Pharmaceutical competition is critical to the U.S. health care system. It yields cost savings, as both generic drugs and competing brand drugs lead to lower prices. In the current political climate, marked by outrage over high drug prices, the benefits of competition are particularly important. This is where the Food and Drug Administration (FDA) comes in. While the FDA does not directly control drug prices, what the agency does (or fails to do) can affect drug prices for the simple reason that it can affect the number of suppliers.
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The report recommends five ways the FDA could foster competition and help reduce prescription drug costs:
- Encourage “First Generic” Applications. The FDA should reduce the review time for first generics – that is, generics for products that do not yet have a generic equivalent.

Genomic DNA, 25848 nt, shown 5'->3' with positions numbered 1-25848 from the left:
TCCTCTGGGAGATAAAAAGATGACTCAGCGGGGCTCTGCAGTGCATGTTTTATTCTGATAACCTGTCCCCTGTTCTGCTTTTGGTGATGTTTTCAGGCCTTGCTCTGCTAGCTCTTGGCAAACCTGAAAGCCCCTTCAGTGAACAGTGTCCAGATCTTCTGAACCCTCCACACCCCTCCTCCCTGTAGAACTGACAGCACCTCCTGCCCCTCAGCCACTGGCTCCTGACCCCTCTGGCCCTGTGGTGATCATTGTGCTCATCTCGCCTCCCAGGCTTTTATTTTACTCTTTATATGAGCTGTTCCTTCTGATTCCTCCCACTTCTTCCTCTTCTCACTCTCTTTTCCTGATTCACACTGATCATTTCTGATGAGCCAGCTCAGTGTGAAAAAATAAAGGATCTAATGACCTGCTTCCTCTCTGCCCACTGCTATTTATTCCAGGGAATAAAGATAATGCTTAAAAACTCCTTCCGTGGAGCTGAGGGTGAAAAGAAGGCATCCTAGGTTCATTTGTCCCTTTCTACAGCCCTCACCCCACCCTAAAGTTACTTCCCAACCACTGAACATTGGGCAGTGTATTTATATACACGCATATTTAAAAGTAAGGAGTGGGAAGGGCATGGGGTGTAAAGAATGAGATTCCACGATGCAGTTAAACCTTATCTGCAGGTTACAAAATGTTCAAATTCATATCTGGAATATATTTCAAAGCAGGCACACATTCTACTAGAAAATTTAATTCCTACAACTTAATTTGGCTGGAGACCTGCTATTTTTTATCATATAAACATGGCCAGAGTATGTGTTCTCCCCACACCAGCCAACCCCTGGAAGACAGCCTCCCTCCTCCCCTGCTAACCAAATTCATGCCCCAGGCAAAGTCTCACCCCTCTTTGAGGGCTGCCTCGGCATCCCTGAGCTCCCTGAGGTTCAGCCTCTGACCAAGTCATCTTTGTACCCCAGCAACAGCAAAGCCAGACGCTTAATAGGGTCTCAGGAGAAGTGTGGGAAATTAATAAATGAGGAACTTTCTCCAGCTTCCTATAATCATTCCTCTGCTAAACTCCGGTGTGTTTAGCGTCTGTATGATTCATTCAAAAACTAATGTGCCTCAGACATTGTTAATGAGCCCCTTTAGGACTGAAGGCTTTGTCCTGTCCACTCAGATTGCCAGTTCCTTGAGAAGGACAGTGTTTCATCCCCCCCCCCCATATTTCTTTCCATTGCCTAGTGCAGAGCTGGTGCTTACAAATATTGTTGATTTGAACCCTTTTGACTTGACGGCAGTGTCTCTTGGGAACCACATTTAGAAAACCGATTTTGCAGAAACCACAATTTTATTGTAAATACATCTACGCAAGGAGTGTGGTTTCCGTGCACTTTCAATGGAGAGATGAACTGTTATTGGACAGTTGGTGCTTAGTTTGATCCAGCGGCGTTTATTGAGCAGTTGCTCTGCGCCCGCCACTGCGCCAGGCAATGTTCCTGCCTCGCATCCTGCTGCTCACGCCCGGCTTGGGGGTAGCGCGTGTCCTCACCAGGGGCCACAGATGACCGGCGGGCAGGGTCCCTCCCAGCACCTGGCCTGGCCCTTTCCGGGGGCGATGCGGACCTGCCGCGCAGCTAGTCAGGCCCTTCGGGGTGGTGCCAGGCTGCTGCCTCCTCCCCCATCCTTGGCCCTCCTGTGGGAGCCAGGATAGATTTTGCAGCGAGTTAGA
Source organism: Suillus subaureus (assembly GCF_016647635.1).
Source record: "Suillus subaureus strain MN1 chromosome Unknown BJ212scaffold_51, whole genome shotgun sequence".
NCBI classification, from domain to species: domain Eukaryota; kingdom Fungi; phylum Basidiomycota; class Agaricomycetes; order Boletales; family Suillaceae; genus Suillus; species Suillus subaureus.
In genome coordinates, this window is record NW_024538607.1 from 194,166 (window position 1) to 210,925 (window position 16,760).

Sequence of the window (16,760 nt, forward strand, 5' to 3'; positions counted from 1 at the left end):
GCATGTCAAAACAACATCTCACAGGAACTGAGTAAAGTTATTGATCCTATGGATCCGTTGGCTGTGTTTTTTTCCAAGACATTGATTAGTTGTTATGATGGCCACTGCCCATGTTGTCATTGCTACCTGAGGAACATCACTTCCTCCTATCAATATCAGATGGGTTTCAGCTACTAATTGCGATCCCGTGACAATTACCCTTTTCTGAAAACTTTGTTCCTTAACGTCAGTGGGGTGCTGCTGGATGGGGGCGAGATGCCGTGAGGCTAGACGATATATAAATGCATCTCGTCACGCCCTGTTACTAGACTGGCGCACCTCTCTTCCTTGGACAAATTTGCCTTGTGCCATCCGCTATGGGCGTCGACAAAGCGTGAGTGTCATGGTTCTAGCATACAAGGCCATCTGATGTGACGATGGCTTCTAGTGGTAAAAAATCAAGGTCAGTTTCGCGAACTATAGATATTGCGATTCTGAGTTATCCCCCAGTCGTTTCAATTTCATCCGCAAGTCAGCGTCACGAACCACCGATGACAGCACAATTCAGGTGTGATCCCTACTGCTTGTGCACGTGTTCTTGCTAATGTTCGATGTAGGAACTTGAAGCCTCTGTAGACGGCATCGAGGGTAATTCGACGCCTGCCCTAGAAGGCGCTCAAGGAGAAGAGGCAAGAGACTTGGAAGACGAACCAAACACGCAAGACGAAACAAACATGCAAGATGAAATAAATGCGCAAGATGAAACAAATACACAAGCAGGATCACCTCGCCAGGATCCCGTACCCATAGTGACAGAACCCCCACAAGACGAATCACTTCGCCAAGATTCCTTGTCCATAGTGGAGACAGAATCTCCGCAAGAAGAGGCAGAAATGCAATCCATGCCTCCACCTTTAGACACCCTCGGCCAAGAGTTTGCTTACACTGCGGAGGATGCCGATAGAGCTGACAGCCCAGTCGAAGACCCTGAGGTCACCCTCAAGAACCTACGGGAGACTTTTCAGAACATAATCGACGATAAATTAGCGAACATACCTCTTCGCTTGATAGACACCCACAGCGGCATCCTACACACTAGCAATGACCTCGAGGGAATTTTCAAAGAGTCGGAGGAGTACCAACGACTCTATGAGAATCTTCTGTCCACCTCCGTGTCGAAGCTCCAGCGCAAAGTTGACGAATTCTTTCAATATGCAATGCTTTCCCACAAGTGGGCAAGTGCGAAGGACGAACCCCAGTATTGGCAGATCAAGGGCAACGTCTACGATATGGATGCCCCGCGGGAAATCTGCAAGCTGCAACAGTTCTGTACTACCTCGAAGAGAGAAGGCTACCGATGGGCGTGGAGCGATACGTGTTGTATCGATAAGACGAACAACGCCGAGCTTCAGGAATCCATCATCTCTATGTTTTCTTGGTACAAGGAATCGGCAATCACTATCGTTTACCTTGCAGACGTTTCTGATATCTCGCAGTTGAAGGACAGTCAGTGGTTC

- Prevent Misuse of Risk Evaluation and Mitigation Strategies (REMS) Programs. Congress must give the FDA authority to prevent the misuse of REMS programs. Some brand manufacturers use these programs to deny access to drug samples for manufacturers that want to develop generic versions of brand products.
- Reduce Barriers to Generic Entry. The FDA should reduce the review period for standard ANDAs and ensure that generic user fees do not discourage firms from seeking approval for generic drugs.
- Dedicate More Resources to Brand-to-Brand Competition. Improve operational processes inside the FDA and, if necessary, provide more resources for the agency to expedite approvals for competing brand products.
- Streamline the Application Process for Biosimilars. The FDA should carefully review biosimilar guidance and regulations and look for ways to facilitate the application process and reduce review times. The agency should also provide additional clarity and predictability to stakeholders on biosimilar interchangeability.